[nightingaleshiraz] [?]
[Via Marco Aurelio, Roma]
[mercoledì 15 giugno 2011 ore 21:33:08] []

Creative Reading

The other day, Phillip Lopate read at JCU.  I’d known he was coming; I’d dug out my copy of Bachelorhood and found lines I liked:

"In writing this book, I fell under the spell of the personal essay.  It is a form that, to me, has charm and suppleness and warmth."

A moment later, he mentions Joan Didion ("with such distiguished practitioners...").  Like with Sontag, I always feel personally relevant when Didion is mentioned (and more so -- since I have actually read more of Didion; with Sontag it is more of a girl-crush: ooh, that essay in The New Yorker about courage; and ooh, Regarding the Pain of Others; and ooh, that grey streak; etc.).  I feel like I want to raise my hand and bounce on my seat and say yes, yes I know just what you mean.

Later (though we are still in his introduction, mind you), he talks about bachelorhood:

"...the bachelor as stroller, observer, voyeur of the urban scene; the bachelor and his friends, married and otherwise; the bachelor as artist and thinker, as controlled procreator.  Running through all these aspects, and perhaps the overriding sense of bachelorhood, is the notion of freedom.  There is a kind of creative ambivalence about freedom that permeates the bachelor sensibility and gives a twist and tension to the whole perspective.  [...] there is a prevailing need to be in the world but not of it.  The bachelor wants to be left alone, or at least to schedule encounters with others on his own turf and own time.  He wants to be disengaged, not in the sense of wanting not to feel, but in being able to harness and control feeling for some higher clarity."

Every time he says "the bachelor," I hear the Greta-I-want-to-be-alone-Garbo that lives inside me.  And it all makes sense.

[nightingaleshiraz] [?]
[Via Marco Aurelio, Roma]
[mercoledì 15 giugno 2011 ore 19:24:08] []

Routine Blockage

I can’t tell how to begin, or what to look for.  Is it poetry in the morning, and prose at night?  Is something humorous waiting inside to come out today?  (And if it is, why the heck is it still waiting?)  Should I try writing prompts -- should that be my daily routine?  It has been so long, I feel like I don’t know how to work the machine any more.  Like looking at a treadmill and thinking: I’ve been able to break a good sweat on this thing before -- now if I could just remember what you’re supposed to do...

I know what this hour to myself in the morning is for.  I know it, I like it, I want it.

But.  It’s only another almost-first-day of this routine.

Maybe I can be gentler.

[nightingaleshiraz] [?]
[Via Marco Aurelio, Roma]
[mercoledì 15 giugno 2011 ore 07:53:08] []

buon giorno principessa.

it's nice to be between routines a bit.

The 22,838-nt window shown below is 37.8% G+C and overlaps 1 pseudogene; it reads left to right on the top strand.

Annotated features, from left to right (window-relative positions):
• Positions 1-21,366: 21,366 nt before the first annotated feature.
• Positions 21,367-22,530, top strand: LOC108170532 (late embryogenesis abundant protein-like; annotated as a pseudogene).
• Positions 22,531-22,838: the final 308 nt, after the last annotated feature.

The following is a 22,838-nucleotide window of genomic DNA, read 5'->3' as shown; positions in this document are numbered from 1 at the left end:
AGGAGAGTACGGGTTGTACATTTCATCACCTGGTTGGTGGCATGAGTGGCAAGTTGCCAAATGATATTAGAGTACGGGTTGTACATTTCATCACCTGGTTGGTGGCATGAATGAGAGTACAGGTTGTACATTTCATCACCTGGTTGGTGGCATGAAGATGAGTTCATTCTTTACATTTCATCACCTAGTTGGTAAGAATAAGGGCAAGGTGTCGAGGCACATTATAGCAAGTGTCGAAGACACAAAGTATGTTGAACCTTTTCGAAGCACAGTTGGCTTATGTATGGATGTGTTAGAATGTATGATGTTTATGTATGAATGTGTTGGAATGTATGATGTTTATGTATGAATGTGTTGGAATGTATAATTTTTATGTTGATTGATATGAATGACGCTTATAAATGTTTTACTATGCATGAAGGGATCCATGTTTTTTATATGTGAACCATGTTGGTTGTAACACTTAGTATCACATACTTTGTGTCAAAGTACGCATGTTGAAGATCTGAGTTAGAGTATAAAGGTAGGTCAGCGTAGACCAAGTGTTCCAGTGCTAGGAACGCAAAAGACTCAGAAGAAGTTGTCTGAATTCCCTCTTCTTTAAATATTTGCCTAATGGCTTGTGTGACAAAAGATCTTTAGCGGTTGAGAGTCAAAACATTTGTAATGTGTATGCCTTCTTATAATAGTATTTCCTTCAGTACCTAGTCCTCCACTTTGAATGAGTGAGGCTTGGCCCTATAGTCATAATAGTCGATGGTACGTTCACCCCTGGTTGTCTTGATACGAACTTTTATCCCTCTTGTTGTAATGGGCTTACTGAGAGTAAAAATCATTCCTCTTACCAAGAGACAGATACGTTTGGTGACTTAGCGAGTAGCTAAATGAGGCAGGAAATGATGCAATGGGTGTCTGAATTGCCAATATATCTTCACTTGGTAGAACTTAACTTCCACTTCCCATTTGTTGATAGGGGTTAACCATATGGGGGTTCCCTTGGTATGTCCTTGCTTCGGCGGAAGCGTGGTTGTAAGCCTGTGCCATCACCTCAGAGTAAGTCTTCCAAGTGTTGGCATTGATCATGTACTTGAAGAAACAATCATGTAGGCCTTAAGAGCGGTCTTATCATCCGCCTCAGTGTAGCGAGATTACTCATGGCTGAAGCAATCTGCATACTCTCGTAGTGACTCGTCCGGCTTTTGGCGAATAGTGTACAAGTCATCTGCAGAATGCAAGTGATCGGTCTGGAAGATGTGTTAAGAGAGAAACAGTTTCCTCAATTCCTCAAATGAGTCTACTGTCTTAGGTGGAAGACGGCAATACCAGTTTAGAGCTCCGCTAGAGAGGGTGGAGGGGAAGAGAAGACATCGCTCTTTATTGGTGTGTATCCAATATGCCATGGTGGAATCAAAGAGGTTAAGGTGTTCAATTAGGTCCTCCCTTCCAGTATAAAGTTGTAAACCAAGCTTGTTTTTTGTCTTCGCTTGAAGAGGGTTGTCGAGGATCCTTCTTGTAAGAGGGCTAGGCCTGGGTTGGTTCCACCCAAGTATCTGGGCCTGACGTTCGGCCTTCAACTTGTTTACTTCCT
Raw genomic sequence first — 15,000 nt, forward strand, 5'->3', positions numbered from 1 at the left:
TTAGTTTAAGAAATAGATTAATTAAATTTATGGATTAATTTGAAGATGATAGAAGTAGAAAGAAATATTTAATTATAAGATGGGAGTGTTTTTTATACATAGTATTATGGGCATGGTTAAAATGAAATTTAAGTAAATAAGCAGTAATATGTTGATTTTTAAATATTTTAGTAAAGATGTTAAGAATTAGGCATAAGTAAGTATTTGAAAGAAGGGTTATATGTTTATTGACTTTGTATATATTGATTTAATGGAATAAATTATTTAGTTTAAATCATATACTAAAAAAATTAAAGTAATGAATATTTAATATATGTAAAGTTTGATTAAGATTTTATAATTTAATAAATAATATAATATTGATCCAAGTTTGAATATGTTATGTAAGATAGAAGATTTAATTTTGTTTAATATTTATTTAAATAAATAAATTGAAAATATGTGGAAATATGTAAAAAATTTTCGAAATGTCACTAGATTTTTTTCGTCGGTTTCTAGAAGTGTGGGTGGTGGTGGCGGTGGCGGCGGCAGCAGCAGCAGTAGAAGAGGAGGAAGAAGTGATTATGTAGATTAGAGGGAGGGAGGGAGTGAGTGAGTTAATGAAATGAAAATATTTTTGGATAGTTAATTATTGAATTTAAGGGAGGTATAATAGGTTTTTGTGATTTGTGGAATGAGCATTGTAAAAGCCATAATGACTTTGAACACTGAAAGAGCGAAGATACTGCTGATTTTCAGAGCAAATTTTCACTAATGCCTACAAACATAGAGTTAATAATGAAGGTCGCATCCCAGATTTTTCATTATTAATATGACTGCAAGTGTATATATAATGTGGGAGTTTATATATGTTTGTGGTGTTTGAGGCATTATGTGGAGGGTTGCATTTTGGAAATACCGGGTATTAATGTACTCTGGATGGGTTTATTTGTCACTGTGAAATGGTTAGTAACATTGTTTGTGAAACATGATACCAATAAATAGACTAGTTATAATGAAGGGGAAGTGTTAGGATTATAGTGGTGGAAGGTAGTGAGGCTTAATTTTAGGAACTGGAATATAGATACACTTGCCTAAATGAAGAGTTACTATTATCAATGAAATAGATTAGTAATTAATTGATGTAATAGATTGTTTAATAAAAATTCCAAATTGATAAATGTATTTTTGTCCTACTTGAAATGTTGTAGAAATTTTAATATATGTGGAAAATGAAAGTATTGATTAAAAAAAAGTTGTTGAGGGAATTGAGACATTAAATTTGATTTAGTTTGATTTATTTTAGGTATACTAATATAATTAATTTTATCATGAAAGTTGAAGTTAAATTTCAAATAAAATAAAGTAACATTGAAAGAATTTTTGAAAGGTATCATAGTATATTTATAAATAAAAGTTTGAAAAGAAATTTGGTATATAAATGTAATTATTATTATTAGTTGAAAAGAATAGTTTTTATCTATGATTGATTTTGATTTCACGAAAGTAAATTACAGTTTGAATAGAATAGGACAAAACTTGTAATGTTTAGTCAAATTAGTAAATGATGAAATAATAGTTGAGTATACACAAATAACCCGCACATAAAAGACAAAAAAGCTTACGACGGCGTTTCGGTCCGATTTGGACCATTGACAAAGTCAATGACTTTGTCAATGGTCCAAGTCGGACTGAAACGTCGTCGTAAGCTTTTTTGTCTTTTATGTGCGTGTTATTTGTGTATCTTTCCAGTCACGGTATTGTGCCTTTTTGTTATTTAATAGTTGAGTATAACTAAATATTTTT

it's nice to wake up in the morning and -- at least and actually -- be able to consider, what to tackle from your once-moldy, almost-given-up-for-gone to-do list.  i tell people i still feel like there is so much i have to catch up on, from three years of having been underwater in the so-called sea of my career (and while we're at it, what a whirlpool of sewage that last year was...).  and after i tell them this, i always falter, because the nitty-gritty of it sounds laughable when you list it: from answering long-unanswered emails, to reading old New Yorkers, to sorting out twelve years of journaling, to fixing the light in the hall closet, to re-organizing the external hard drive of my entire life, to importing Outlook .pst files from all six of my previous professional incarnations onto my PC once and for all -- and did i mention the long-unanswered emails?  there was a lot of next-job-networking too of course (it's been nice to be able to use my own business cards again) -- what JP used to call "my little dog-and-pony show" (and anyone who worked at Razorfish in the nineties, you know what i'm talking about).  the dog-and-pony show takes time, thought, much Google-enabled pre-reading, and almost-as-much Lavazza-enabled enthusiasm (for just the right level of Ever So Articulate Relevance).

it's nice to be able to catch David Sedaris at LETTERATURE 2011.  (it's nice to catch Gary Shteyngart and Nicoletta Braschi too.)

it's nice to be back in my own skin.

[nightingaleshiraz] [?]
[Via Marco Aurelio, Roma]
[giovedì 09 giugno 2011 ore 07:30:10] []

cooking in Courier New.

this week i pulled up my recipes folder on the external hard drive, in search of Lindsay's cold peanut noodles -- because summer's here, because there are vegetarians around us, because carbs don't count as much when they're Asian.  my "recipes" are a series of no-nonsense Notepad .txt files -- some copy-pasted from emails, some typed-up in helter-skelter-haiku from long-distance-phone-calls.  for example, fried eggs the way my grandma made them -- a family legend that has three generations of raving fans (and counting):
1 - chop up LOTS of onions.
2 - fry with chili powder and salt.
3 - add the eggs -- carefully.

i find the cold peanut noodles, complete with Lindsay's little note on ingredient #12:
- 1/2 tsp. crushed red pepper flakes (I usually put in at least 3 times this, and its still never spicy enough for you - but don't kill your guests, OK?)

it's nice to know some things don't change.

[nightingaleshiraz] [?]
[Via Marco Aurelio, Roma]
[mercoledì 01 giugno 2011 ore 09:32:05] []